IPOH, Feb 17 — The Perak government will conduct an in-depth study of the state’s limestone hills and caves to preserve their heritage, history, archaeology and geological values.
This came after Gua Mat Surat — one of the oldest limestone caves here and which features large stalagmites and stalactites as well as aboriginal drawings — was vandalised with graffiti and turned into illegal worship site.
State Tourism, Arts and Culture Committee chairman Tan Kar Hing said that the state government already approved the study in principle.
“We have been informed that there are at least 35 limestone hills and caves around Kinta district alone. We also have a few in Manjung and Pengkalan Hulu districts.
“At the moment, there is no special or specific policy to reserve the limestone hills and caves in the country. Even if the hills or caves has been reserved, it’s only under a normal policy.
“So we wanted to study whether we can actually allow the public to use the caves and hills or not. But, of course they have to follow with technical rules, which focuses on safety, geological and a few other aspects,” he told a press conference at the SJKC Phui Ying in Simpang Pulai here.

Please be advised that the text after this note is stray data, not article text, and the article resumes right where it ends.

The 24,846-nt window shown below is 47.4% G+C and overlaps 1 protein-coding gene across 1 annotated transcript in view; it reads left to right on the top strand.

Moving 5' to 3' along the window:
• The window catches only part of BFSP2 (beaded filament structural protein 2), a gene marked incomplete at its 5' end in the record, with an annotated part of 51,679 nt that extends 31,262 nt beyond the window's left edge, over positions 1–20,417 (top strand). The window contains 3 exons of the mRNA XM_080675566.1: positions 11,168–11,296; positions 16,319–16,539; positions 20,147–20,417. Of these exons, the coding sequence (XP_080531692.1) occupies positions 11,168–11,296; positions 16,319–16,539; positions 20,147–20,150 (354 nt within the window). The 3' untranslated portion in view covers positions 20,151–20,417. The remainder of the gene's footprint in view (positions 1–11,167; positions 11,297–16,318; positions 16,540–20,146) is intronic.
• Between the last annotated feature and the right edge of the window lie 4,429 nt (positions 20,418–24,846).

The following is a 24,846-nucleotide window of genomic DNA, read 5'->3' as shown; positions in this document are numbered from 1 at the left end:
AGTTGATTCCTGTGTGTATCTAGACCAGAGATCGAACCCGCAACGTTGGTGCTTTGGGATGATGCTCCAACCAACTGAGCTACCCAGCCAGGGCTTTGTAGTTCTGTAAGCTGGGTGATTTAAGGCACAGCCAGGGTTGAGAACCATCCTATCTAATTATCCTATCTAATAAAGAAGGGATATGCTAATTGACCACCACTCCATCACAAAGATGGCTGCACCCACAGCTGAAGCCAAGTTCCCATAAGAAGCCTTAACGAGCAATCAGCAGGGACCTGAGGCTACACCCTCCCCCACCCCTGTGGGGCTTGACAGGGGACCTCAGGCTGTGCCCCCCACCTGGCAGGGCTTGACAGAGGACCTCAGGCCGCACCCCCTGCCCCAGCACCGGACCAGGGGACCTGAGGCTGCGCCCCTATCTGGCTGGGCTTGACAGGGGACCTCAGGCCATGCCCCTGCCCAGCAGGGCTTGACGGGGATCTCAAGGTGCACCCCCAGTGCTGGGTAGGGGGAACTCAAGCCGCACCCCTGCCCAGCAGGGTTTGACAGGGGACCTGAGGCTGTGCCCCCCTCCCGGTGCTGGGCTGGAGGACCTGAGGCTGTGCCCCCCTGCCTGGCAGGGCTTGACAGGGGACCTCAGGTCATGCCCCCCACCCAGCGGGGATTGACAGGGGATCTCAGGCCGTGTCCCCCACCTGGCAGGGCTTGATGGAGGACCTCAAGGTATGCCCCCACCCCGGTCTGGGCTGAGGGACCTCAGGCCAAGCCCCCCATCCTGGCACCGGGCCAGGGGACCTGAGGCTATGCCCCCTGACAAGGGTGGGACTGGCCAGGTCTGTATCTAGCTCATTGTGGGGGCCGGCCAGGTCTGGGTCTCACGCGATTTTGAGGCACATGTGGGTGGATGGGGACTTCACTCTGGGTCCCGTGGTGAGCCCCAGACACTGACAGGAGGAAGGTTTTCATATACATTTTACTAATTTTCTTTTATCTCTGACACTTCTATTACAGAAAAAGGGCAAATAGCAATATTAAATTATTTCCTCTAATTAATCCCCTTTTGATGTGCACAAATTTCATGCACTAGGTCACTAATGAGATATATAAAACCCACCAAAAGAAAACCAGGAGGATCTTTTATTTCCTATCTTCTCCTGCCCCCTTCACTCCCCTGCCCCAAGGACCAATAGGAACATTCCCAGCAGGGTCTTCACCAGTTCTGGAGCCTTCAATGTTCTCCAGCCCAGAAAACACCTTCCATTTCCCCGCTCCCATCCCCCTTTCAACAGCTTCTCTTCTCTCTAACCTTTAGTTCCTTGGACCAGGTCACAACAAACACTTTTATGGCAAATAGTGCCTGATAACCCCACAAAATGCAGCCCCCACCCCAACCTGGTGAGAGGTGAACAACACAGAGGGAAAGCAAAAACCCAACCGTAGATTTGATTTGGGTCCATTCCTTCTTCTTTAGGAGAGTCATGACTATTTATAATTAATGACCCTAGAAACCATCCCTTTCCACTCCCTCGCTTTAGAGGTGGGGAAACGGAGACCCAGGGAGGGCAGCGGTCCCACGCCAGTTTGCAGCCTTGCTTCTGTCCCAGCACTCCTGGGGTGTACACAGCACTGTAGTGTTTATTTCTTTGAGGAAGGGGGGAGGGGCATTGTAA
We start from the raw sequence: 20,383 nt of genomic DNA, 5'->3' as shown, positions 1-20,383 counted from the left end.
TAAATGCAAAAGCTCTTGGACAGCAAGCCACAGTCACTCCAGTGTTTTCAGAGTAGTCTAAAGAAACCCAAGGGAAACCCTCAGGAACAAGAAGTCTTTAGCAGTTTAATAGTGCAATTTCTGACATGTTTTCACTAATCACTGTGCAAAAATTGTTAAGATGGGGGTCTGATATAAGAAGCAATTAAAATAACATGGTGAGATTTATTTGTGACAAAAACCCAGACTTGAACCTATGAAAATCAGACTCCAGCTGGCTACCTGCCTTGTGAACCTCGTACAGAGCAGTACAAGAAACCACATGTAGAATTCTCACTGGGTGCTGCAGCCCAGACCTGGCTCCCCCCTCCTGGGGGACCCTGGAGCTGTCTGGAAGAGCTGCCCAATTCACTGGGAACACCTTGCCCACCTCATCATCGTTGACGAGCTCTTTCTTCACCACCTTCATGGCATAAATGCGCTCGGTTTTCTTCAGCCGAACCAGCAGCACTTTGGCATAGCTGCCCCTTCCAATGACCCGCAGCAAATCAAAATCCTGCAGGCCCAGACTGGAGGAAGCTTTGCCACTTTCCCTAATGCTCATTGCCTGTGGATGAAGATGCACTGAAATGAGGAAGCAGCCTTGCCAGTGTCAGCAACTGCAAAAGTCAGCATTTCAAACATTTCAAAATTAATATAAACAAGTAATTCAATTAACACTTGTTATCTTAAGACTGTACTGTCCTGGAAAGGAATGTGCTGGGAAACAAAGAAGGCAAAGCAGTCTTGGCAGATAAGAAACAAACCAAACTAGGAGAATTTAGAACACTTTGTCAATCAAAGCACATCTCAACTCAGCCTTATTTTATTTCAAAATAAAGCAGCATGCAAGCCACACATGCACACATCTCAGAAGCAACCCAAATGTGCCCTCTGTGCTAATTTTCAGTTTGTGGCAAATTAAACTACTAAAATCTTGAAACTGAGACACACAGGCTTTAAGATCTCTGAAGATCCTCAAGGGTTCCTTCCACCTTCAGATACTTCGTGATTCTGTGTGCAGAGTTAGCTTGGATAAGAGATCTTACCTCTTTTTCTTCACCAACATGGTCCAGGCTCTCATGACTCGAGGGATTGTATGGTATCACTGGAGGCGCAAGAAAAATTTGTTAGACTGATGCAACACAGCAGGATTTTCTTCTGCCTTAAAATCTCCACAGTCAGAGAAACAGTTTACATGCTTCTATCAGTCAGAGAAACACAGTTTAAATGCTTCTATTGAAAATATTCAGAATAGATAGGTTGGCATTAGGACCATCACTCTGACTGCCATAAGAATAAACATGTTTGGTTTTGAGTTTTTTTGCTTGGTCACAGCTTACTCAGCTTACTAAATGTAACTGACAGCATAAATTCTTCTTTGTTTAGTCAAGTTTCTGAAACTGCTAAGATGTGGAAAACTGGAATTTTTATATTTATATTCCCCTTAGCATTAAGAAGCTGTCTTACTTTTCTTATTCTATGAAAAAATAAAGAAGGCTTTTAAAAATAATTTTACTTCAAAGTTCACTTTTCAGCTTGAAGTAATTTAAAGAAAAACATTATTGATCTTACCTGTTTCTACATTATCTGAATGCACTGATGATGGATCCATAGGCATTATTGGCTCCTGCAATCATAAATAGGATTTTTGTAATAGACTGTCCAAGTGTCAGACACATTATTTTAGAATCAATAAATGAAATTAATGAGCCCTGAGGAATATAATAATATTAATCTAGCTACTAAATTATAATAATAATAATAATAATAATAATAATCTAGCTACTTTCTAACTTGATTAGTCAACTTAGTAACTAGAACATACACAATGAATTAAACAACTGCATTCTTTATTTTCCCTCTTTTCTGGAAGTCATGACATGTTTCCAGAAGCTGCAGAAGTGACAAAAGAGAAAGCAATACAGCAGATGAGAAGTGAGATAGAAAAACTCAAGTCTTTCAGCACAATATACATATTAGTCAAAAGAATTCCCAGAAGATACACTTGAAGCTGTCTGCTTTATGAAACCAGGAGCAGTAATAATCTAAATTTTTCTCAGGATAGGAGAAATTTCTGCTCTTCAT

He said a committee, which will be formed for the study, will also identify unexplored hills and caves in the state.
On February 11, Kepayang assemblyman Dr Ko Chung Sen warned that the Gua Mat Surat’s natural beauty and historical value was at risk from trespassers.
Alerted by residents from a village nearby and invited to visit the site by a group of volunteers from the Ventrex Outdoor Recreation during their conservation and cleaning programme, the lawmaker found graffiti and detritus at the location.
Dr Ko said 11 idols of Chinese deities were placed at various spots inside Gua Mat Surat and stressed that these were all installed illegally.
Today, Tan said he is waiting for the report from the Perak State Park Corporation, whose officers visited the Gua Mat Surat, and will take the necessary action based on the report.
Tan also explained that it is difficult to secure the perimeter of the limestone hills and caves in the district as jurisdiction varied by location.
“Therefore, we need to standardise and put it on a proper arrangement to regulate the entry,” he said.